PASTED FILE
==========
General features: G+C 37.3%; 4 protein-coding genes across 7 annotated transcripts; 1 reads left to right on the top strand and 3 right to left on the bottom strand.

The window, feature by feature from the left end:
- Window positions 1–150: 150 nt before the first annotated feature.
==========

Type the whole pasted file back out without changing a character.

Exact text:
General features: G+C 37.3%; 4 protein-coding genes across 7 annotated transcripts; 1 reads left to right on the top strand and 3 right to left on the bottom strand.

The window, feature by feature from the left end:
- Window positions 1–150: 150 nt before the first annotated feature.